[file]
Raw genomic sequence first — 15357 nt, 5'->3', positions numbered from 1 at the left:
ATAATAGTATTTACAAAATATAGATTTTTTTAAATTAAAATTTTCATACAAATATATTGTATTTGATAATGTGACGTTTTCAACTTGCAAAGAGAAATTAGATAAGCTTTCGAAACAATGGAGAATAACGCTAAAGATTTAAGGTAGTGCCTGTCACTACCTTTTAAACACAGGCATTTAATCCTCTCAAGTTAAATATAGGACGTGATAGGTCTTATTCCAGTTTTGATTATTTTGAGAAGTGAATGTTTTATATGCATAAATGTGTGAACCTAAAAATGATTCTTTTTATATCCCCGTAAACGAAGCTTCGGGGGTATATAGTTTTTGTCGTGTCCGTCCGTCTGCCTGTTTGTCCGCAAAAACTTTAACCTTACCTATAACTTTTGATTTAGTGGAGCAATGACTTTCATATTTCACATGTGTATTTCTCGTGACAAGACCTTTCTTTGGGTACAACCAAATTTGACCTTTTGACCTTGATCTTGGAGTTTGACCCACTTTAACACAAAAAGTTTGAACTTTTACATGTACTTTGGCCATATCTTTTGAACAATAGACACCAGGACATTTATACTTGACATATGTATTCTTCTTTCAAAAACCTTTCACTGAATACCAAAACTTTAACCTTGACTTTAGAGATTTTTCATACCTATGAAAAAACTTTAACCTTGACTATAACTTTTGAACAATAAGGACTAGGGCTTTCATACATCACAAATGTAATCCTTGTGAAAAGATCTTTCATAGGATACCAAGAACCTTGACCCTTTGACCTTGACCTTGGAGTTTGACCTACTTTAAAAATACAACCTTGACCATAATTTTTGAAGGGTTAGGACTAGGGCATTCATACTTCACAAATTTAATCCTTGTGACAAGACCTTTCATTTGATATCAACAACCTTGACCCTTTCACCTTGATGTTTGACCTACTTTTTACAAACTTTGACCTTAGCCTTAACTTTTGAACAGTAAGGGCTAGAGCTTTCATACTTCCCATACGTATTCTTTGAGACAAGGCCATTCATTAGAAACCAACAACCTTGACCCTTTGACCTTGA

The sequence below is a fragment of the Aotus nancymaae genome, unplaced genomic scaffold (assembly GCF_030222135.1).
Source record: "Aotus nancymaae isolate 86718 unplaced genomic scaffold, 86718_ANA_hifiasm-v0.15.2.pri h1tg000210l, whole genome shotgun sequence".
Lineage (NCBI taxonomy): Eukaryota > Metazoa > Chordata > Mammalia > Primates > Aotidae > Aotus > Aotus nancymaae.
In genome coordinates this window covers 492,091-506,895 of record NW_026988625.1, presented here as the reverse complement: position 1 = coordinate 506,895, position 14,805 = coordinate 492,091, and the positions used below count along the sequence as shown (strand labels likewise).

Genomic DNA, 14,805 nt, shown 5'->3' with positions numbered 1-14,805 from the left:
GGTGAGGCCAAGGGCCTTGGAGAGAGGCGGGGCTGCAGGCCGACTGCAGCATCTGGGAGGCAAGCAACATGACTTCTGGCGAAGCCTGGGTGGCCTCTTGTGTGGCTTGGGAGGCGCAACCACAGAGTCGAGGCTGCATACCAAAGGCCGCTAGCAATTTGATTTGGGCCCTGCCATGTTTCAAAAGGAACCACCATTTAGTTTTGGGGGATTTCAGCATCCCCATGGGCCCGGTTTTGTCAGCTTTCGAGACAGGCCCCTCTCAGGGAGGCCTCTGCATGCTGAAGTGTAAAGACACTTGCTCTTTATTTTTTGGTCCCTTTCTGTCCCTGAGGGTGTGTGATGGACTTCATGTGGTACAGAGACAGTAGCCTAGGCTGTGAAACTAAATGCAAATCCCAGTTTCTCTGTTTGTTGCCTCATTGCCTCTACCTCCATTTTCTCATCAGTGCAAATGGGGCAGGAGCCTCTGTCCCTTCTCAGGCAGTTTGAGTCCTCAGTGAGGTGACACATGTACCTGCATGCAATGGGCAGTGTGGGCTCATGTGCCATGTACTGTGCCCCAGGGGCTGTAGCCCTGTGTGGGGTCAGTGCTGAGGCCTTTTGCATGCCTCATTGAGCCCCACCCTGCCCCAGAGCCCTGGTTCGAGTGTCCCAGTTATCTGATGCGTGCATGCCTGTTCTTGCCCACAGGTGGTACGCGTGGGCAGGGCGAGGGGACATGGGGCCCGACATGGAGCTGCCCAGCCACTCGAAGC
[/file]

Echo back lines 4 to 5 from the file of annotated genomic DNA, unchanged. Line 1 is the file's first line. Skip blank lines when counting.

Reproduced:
Source record: "Aotus nancymaae isolate 86718 unplaced genomic scaffold, 86718_ANA_hifiasm-v0.15.2.pri h1tg000210l, whole genome shotgun sequence".
Lineage (NCBI taxonomy): Eukaryota > Metazoa > Chordata > Mammalia > Primates > Aotidae > Aotus > Aotus nancymaae.